You may think that buying a new smartphone is a straight choice between Android and iOS, but have you considered all the different types of Android out there? Manufacturers like to put their own spin on Google's mobile OS, with the results varying in quality.
Here we'll break down in detail what you can expect from Samsung, HTC, Huawei, LG and OnePlus phones when it comes to the software running on the handsets. It might just help tip the balance between two of these phones when it's time to pick up a new device.
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Google and Android
Google used to install what was called "stock" Android on its Nexus phones, but with the Pixel phones it's added a few extra bells and whistles – essentially, the version of Android on the Pixel phones is the new stock Android.
It's largely simple and intuitive, with a search bar at the bottom, a bespoke weather and calendar widget at the top, and a simple swipe up getting you to all your apps (at least until Android P arrives anyway).
Everything is very Google-y – you can swipe right to see a news feed or stories picked by Google, or press and hold on the Home button to bring up the Google Assistant. If you want Google's ultimate vision of what Android can be, this is the OS to go for.
Samsung calls its version of Android "the Samsung Experience", and while it was bloated and unwieldy in its earlier incarnations, it's trimmed down some of the fat and added plenty of useful features to make it a strong competitor to Android on the Pixel phones.
Google remains ahead in terms of simplicity and overall design, but the Samsung Experience gives you a pile of extra tweaks and customisations to try out. You can reconfigure the buttons on the bottom navigation bar, for example, and there's an integrated theme manager, so you can change the look of the software with a few taps.
Samsung's Android looks great, works fast, and has plenty of options as you dig down deeper into it. Samsung's own apps for email, the web, health and so on can't really compete with Google's, but it's in a strong second place.
HTC Sense is the name of HTC's brand of mobile OS, based on Android, and it takes a more minimalist approach than Samsung does – there aren't as many changes from the core code base that Google makes available to everyone. Most recently, HTC added Alexa as an option for the digital assistant built into Sense.
Like the Samsung Experience, HTC Sense features plenty of customisation options, so you can easily change up the look of the phone if you don't like the way it came out of the box. You can transform the entire visual theme if you want, and there are a handful of custom widgets to take advantage of too.
The BlinkFeed app does a good job of trying to emulate the Google Assistant-powered feed that Google throws up, and HTC has cut down on the number of inferior apps it tries to foist on users in place of the Google ones. It's a really solid effort, with some extra settings (like gesture controls) that Google should borrow for its Pixel phones.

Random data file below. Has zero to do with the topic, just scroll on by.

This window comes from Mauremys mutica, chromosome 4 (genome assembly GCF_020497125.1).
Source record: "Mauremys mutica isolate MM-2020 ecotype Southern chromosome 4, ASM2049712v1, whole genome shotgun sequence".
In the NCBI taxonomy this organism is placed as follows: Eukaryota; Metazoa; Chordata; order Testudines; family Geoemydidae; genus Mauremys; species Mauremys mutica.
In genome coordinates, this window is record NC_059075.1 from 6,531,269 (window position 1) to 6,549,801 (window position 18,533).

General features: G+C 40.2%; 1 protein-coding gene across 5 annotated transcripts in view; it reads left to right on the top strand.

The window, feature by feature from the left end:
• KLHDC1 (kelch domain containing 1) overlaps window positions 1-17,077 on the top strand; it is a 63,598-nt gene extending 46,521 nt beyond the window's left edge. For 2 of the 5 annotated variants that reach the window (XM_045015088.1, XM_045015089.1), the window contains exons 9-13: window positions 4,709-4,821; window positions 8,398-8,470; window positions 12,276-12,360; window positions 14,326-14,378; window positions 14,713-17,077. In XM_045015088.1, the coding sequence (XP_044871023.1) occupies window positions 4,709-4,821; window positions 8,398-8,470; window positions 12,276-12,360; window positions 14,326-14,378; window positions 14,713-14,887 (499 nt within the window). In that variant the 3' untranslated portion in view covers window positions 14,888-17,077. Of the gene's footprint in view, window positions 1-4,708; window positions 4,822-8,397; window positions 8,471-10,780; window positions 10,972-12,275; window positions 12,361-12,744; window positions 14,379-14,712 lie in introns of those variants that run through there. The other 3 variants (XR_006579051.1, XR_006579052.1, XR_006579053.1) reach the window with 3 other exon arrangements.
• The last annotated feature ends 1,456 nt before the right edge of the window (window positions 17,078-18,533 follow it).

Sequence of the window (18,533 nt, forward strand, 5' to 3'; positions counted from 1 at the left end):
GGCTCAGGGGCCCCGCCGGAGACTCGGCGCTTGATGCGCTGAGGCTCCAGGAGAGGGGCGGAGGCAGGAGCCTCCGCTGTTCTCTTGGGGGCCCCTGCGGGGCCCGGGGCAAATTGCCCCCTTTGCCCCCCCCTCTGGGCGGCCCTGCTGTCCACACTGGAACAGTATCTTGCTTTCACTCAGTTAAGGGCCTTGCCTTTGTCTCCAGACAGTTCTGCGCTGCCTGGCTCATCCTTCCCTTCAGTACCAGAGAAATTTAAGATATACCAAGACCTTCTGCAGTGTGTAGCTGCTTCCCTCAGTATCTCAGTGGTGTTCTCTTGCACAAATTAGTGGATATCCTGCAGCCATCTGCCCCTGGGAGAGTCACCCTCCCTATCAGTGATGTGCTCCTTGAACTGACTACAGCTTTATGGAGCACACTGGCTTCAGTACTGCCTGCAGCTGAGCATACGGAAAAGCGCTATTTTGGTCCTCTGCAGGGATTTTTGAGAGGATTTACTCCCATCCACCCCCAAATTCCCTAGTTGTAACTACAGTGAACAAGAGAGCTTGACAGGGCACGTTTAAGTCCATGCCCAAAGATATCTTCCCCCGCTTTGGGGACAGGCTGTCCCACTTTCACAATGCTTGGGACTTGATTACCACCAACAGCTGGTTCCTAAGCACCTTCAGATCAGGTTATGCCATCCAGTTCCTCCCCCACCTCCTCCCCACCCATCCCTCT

Huawei is the same as Samsung was a few years ago, in taking quite a heavy handed approach to Android customisation. Its version of the mobile OS is called EMUI (previously Emotion UI), and it comes with a few interesting apps as well as various tweaks on what you would consider stock Android.
It definitely has some quirks – there's no app drawer by default for example, and Huawei's design approach leaves quite a bit to be designed. On the up side, the built-in camera interface comes with a host of manual controls that you won't find in most integrated camera apps.
Again there are lots of useful customisation options, but Huawei's own-brand apps – and there are quite a few – can't compete with Google's. Overall there's good and bad here, but the bottom line is if you're choosing a Huawei phone, then you're probably choosing it because of the hardware.
As with the other manufacturers we've mentioned here, the main different you'll notice in LG's skin – called LG UX – is in the increased number of customisation options, letting you adjust the way the software looks in terms of widgets and wallpapers and so on.
Like the Huawei EMUI skin, there's a lot of focus on the camera, and so you get plenty of manual controls and filters to play around with as you snap your pictures. More recently, LG has added in smart, AI-powered photo mode selection to improve the end results.
The visual flourishes that LG has added are relatively appealing without really improving on the card-based Material Design that Google's main Android interface uses. Overall though, you're not going to notice too many differences between this and the Android software on the Pixel phones.
OxygenOS is the OnePlus version of Android, and as with the OnePlus phones themselves, there are some interesting ideas here – there's a dark mode theme, for example, and some custom gestures you can set up for controlling your phone.
By and large OnePlus takes a light touch with its customisations, and in terms of visuals it's not all that different to the software that Google puts out for its phones. One nice extra is Gaming Mode, which blocks incoming notifications and hides the navigation bar so you can focus on getting some new high scores with minimal lag.
Add in some neat theming features – like integrated support for icon packs on the Google Play App Store – and this is one of the best Android skins out there. We wouldn't say it beats the original exactly, but it's close to doing so, and the tweaks OnePlus has applied are thoughtful and useful.